Hillman Hospital

The Hillman Hospital has been a fixture in Birmingham's Southside neighborhood since it first opened in 1887, with the goal of serving the poor and indigent without regard to race and gender. Today, it is part of the University Hospital Complex at the University of Alabama at Birmingham (UAB).

Hillman Hospital In 1884, a group of women who were the wives of Birmingham business leaders met with the hope of establishing a charity hospital in the new city of Birmingham. They formed the Daughters of United Charity, an organization comprised of members from the city's Protestant, Catholic, and Jewish congregations that raised funds from public and private sources. Three years later, on March 9, 1887, the Hospital of United Charity was formally incorporated. Birmingham's first charity hospital opened on October 23, 1888, in space rented in an existing building, with 28 patient beds in wards divided by gender and race.

Thomas T. Hillman For the next decade, the hospital was housed in locations around the city, in leased space and in one specially built, 100-bed facility that burned to the ground in 1894. In March 1896, the facility was renamed Hillman Hospital in honor of local benefactor Thomas Hillman, president of the Tennessee Coal, Iron, and Railroad Company, whose donation of stock and funds, amounting to approximately $20,000, kept the hospital open during the early years. Hillman stipulated that the funds be shared equally among white and black patient wards. The following year, the Alabama legislature granted a charter to the Hillman Hospital, and its management was given to the Board of Lady Managers.

In 1901, the board acquired land on South Twentieth Street for the construction of a modern hospital. A groundbreaking ceremony was held May 2, 1902, with the first shovel of dirt turned by board members Sarah H. Bush, Carrie Lazarus, Kate Duncan Smith, and Lucy L. Stratton. Designed by the firm of Charles and H. B. Wheelock, the four-story brick and stone building was formally dedicated on July 15, 1903.

Original Hillman Hospital Despite the construction of a new building, long-standing financial difficulties continued for the hospital. As a result, the Board of Lady Managers sold the land and the building to the Jefferson County Board of Revenue in May 1907. In 1913, an annex was constructed to relieve overcrowded conditions, but this addition was far from sufficient for the industrial city's ever-growing population. Another addition, the New Hillman Building, was constructed adjacent to the original facility and opened in January 1928. This expansion again proved to be insufficient for the number of patients seeking treatment, and a five-story building housing the hospital's outpatient clinics was completed and dedicated on November 19, 1939.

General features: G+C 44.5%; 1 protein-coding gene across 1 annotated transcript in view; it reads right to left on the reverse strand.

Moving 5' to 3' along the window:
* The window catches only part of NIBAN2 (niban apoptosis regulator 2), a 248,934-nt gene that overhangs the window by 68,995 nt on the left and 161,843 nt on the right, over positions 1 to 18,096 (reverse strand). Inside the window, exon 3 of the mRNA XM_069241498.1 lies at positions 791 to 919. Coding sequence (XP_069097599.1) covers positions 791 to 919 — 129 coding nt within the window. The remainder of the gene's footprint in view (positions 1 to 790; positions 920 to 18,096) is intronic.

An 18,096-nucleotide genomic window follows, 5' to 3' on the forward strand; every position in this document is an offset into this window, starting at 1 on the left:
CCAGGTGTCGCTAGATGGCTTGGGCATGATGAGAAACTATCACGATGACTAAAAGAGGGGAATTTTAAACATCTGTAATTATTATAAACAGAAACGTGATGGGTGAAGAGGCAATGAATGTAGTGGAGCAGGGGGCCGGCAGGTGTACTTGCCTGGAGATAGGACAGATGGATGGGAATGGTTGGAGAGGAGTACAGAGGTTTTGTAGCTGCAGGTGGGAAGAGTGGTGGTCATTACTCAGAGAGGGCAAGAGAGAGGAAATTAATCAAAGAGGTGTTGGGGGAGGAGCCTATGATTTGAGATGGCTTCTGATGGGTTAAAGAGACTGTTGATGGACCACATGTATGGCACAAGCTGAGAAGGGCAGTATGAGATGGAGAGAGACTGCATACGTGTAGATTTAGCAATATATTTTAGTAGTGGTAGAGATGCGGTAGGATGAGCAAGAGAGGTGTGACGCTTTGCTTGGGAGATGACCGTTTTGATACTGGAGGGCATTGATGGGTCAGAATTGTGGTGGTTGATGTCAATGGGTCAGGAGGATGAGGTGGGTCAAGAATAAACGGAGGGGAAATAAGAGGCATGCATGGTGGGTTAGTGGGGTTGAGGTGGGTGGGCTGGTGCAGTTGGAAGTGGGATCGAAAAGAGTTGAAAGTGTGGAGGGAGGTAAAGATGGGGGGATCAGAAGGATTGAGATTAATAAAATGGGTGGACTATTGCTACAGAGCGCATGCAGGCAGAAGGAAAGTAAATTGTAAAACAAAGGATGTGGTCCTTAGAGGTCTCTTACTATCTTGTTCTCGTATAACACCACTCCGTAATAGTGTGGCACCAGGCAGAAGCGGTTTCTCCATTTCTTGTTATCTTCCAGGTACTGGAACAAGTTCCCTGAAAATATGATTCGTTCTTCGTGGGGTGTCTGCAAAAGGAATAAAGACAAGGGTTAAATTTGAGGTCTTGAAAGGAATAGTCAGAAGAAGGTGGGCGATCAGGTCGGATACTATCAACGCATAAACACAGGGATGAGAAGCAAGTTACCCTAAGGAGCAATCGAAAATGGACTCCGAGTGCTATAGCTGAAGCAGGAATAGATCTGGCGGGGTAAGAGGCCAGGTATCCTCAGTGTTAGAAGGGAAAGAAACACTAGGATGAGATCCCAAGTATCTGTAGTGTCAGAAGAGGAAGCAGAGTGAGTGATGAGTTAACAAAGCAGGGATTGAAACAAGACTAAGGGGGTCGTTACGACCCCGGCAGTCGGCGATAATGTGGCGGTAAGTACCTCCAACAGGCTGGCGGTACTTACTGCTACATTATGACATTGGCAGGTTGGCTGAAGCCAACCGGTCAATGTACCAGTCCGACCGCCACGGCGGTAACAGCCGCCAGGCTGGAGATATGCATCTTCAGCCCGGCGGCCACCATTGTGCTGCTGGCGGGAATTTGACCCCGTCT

In 1944, a statewide commission, which had been authorized by the state legislature and whose members had been appointed by Gov. Chauncey Sparks, selected Birmingham as the location for the new four-year medical school of the University of Alabama. The legislature also appropriated funds for the establishment and operation of the school.

As a result, Jefferson County deeded Hillman Hospital, the adjacent county-operated Jefferson Hospital (a facility opened in 1941 for patients able to pay for their medical care), and the block of land on which the two facilities stood to the board of trustees of the University of Alabama. The two hospitals were renamed the Jefferson-Hillman Hospital and, in the summer of 1945, became the home of the new Medical College of Alabama. While serving as the home to the medical school, as well as providing space for faculty and staff and for student teaching, the hospital continued to house charity patients, providing essential experiences for the clinical training of medical students. In the decades following its transfer to the university, Hillman Hospital served in many capacities: a hospital for charity patients, a temporary home for a new School of Dentistry, and a location for administrative and staff offices. Despite repeated attempts to demolish it, the century-old hospital remains. It now stands as a historic landmark in the heart of UAB's twenty-first century hospital.

Further Reading

  • Bethea, Helen. The Hillman Hospital: A Story of the Growth and Development of the First Hospital in Birmingham, 1888-1907. Birmingham, Ala.: Board of Managers of Hillman Hospital, 1928.
  • Fisher, Virginia E. Building on a Vision: A Fifty-Year Retrospective of UAB's Academic Health Center. Birmingham, Ala.: University of Alabama at Birmingham, 1995.
  • Holley, Howard L., and Eugenia Blount Dabney. "History of the Hillman Hospital, Part I: The Hospital of the United Charities." De Historia Medicinae 5 (January 1961): 9-16.
  • Holmes, Jack D. L. A History of the University of Alabama Hospitals. Birmingham, Ala.: University Hospital Auxiliary, 1974.

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